Here and There: Elf shenanigans and a poinsettia tree gone viral

Elves on the shelves are not only entertaining pediatric patients but also a Mayo physician this holiday season. One of Mayo’s poinsettia trees in Rochester has gone viral.

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Elf creates the 'happiest place' on Gonda 12

Elves on the shelf are having their annual moment this month. While their secret shenanigans are typically focused on kids, one special elf at Mayo Clinic in Rochester has been on a five-year assignment to entertain Michael D. Olson, M.D., Otorhinolaryngology.

This year, Ori — whose full name is Orthog Nathic, as in orthognathic surgery — is on a mission to turn Dr. Olson’s office on Gonda 12 into a Disney-themed shrine. Well aware that Dr. Olson is a huge Disney fan, Ori and his collaborators (Hawa Ali, M.D., Sophia Ie, Jennifer Martin, Elizabeth Nibbe and Ashley Robards) are adding magic to Dr. Olson’s office before he arrives in the morning or when he is in the operating room.

So far this year, they’ve decorated his office door with Mickey Mouse silhouettes.

And Ori added a light-up tree with a Mickey Mouse train chugging around the bottom. The sneaky elf has also taken over the hallway, adding Mickey Mouse-shaped gingerbread cutouts and even the fairy godmother with a long paper chain reaching from the residents’ office to Dr. Olson’s office.

“Having Ori the elf visit me during the holiday season has been an incredible blessing and something I look forward to every year,” Dr. Olson says. “Walking down the hallway to my office in the morning isn’t typically the most exciting part of my day. However, when Ori’s around, it’s hard not to get excited for what awaits me when I open my office door.”

On occasion, Ori even follows Dr. Olson to the operating room.

“The OR staff have gotten in on it and gave Ori a white surgical coat,” Martin says. “We also include a little story each time or a question or two.”

Dr. Olson says he is fortunate to be part of such a creative and joyous team.

“They go to great lengths developing Ori’s shenanigans. From their work on the departmental Joy Committee to their efforts with the holiday office decorations, they exemplify what it means to bring joy and happiness to work,” he says.

Elf shenanigans in the pediatric ICU

Ori’s elf buddies — Peppermint and Tinsel — are also hard at work bringing joy to Mayo’s littlest patients in the pediatric ICU in Rochester.

While Peppermint is an all-around chaos maker, Tinsel spends time with kids who are at Mayo for bone marrow transplants. He even has a central line and feeding tube like the patients he visits.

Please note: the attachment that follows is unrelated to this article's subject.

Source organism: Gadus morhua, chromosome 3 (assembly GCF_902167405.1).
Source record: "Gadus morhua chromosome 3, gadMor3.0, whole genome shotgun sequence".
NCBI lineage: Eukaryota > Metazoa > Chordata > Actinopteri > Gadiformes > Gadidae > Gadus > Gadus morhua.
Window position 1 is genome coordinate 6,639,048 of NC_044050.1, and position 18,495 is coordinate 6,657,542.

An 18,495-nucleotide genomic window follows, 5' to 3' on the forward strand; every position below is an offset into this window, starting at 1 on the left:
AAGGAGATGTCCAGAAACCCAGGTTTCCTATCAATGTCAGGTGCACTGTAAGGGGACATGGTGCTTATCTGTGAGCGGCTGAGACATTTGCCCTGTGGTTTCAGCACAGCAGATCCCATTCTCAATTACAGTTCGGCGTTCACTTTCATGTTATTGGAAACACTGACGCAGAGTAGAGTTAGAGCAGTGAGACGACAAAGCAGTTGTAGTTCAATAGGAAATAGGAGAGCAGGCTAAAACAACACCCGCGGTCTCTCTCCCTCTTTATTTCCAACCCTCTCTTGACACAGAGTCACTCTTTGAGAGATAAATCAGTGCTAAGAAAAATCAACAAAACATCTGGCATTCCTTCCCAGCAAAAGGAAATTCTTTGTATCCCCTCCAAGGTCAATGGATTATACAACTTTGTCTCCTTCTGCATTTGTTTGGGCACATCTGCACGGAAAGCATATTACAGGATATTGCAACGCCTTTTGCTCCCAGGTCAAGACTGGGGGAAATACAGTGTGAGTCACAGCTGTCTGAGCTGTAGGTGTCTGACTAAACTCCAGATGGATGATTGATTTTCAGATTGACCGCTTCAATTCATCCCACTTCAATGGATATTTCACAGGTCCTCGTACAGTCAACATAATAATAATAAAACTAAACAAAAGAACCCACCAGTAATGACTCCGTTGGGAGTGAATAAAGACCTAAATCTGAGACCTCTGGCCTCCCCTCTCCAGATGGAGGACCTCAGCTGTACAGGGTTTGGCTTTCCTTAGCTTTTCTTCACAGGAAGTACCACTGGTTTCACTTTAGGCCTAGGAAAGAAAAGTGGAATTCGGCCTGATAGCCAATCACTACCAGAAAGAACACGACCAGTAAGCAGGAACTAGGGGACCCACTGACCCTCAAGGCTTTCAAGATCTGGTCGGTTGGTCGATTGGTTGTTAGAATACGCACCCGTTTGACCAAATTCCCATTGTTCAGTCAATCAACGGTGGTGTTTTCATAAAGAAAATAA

“Our elves’ biggest accomplice this year was Andrea Serfoss, who gave them lots of ideas and snuck them supplies for their journeys during the night. They're definitely on the naughty list,” says Amanda Smith, an ICU nurse who has been documenting Peppermint’s and Tinsel’s shenanigans in photos.

Some of the kids have even written notes to Peppermint and Tinsel, and Smith says they are very excited to see what the elves have been up to each morning.

“It's never fun to be in the hospital, especially during the holiday season, but we try to create magic wherever possible! I think that sparking joy even during difficult times is one of our unit's greatest specialties,” Smith says.

Check out the slideshow below to see what Peppermint and Tinsel have been up to:

Poinsettia tree goes viral

Poinsettia trees are an annual tradition around Mayo Clinic in Rochester. A photo of one of this year's trees has gone a bit viral. An image posted to the Employees at Mayo Clinic Facebook page features the poinsettia tree in the Gonda lobby, and it has been shared almost 4,000 times.

The tree is one of eight that are part of the tradition this year. Four trees are eight feet tall and consist of 100 red plants and 20 white plants around the base. The other four trees are 11 feet tall and are made up of 150 plants and 25 white plants.

The poinsettias used for the displays are “pinched plants,” which are shorter the your average poinsettia — approximately 16 to 18 inches in height — and have more blooms to fill the tree.

Along with all that photo sharing, more than 2,000 people commented on the photo, sharing their admiration and the joy the tree brought them.

Here is a selection of those comments:

  • “Beautiful. So merry and bright for patients, employees and staff.”
  • “What a lovely idea. So pretty and unusual.”
  • “Brings a smile to those who have health issues.”
  • “The power of flowers at Christmastime.”
  • “Just awesome. This is such a great place.”
  • “They sure add a bright spot for patients and their families.”
  • “I was flabbergasted the first time I saw this tree. It is most beautiful in person.”
  • “I can’t imagine keeping them watered."

Speaking of watering, the No. 1 question in the comments was about how the trees are watered. Fortunately, the Facilities team doesn’t have to water each plant individually. Instead, there's an interconnected system of water tubes — one for each pot — which which are fed through one hose twice a week.

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Inspire your colleagues by contributing to this column. Send your submissions to the News Center team. If you and your colleagues had some fun or stumbled across something interesting, drop the team a note, and include a photo or video if you can. If you found it interesting, chances are your colleagues will, too.